Jesus In The Primordial Stew.
Arguably the most famously renowned and revered figure in all of history (one of the most hotly debated and contentious too) is that of Jesus of Nazareth. According to Christian faith, Jesus is not merely the son of God, but God himself born into a human vessel. Jesus's destiny was set out before him, from the moment of "Immaculate" conception. His duty was to die as a sacrifice for the "Original Sin" of humanity. Committed in the Garden of Eden by Eve when she ate the apple.
Christ's death and subsequent resurrection were meant to absolve the sin that stained humanity's soul from birth. Because of the "miracle" occurring over the Easter weekend, every follower of Jesus (Christian, presumably Muslims too, who also venerate him) would be washed free from sin committed in life upon the sinner's repentance upon death.
This is the first bone of contention. True forgiveness is the watchword for sinful souls, though many people scarred by the heinous crimes perpetrated by sinners will take umbrage to the fact that any crime will become magically wiped clean upon death. With a sobbing apology on bent knee before a stern St. Peter at the pearly gates. Of course, this includes ANY crime, no matter how horrific. This doesn't sit well with a burgeoning rational society.
Second contention. God prior to Jesus. Should the Bible be believed (an extremely tenuous claim, based on Masoretic texts dating from the 12th Century in the King James Version of the Bible) the God of the Old Testament (the Hebrew Deity Yahweh) was a vengeful, spiteful being exercising total domination over his favourite race, then severely censuring them for the slightest infraction to his rules. Suddenly, this callous nature was changed by delivering Jesus as the saviour of humanity.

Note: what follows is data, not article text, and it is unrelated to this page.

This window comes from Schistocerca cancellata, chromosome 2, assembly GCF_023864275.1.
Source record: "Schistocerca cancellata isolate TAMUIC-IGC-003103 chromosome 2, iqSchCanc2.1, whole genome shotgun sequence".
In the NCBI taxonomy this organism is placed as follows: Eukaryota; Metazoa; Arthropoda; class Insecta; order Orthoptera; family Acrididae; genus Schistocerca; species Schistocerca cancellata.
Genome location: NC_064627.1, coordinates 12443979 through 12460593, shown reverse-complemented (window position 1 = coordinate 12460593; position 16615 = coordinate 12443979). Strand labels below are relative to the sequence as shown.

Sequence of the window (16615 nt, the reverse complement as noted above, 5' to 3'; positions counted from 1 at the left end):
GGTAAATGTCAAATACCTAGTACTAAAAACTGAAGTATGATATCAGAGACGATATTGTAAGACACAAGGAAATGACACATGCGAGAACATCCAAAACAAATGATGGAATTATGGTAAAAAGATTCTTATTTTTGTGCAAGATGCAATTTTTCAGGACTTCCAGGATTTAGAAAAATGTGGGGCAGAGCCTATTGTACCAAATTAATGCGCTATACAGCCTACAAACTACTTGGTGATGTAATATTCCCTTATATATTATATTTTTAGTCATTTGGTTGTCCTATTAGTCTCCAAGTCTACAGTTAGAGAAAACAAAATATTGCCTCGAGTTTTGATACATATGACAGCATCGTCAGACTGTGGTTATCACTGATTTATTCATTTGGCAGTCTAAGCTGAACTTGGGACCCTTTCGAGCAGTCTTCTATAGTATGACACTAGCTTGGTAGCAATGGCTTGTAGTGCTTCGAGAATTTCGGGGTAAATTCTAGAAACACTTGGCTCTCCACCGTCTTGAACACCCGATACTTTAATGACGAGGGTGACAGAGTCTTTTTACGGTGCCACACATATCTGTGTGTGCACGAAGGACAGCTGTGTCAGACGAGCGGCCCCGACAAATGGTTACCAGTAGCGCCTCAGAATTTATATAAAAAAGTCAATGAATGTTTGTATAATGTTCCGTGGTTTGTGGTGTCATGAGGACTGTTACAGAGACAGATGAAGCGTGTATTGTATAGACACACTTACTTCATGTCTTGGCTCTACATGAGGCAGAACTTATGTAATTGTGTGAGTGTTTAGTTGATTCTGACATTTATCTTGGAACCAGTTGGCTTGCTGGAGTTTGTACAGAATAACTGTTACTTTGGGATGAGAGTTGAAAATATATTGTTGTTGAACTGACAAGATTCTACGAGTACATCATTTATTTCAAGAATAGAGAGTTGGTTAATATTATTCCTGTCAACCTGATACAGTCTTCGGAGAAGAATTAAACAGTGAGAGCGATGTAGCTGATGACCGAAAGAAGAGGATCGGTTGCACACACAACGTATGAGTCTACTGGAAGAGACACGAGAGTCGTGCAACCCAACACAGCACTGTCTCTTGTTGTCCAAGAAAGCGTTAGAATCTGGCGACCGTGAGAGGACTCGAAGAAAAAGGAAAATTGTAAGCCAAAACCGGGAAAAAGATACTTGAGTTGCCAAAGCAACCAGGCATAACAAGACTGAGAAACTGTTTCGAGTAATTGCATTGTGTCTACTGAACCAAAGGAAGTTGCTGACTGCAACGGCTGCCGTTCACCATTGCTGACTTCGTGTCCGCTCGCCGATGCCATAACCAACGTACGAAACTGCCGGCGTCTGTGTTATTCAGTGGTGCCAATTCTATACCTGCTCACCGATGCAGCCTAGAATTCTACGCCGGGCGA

If you were to believe (the only true course here) that the Old Testament is merely Hebrew myth, why did he punish humanity for so long, only to permit them with a second chance in the shape of a son? Disregarding the Old Testament (rightly) as myth, but still believing in God. One would have to support the idea that an all-knowing, all-powerful God would have watched millennia of human suffering, war, rape, famine and death with total indifference before intervening in the form of Jesus. What happened to all those souls that died beforehand? Why wait so long and to what end?
An opportunity does present itself for an alternative look at the story of Jesus. Say for example, that the son of God is a figurative as opposed to literal term? As constituent beings crafted from the stuff of the Universe itself, we could take that to mean we are all God's children. Perhaps someone like Jesus was a highly evolved and advanced anomaly? Therefore, to claim to be the "Son of God" in an age where enlightenment and more developed scientific processes were absent, would be more widely accepted.
Furthermore, such an anomaly may have been privy to higher functions of existence and the death and resurrection may have served to highlight to our more pedestrian minds of what truly is possible in our actual "miraculous" Universe.
This isn't an actual belief of mine, it is no more than random thoughts to examine information we have been presented with differently.
© Brad James, 2014.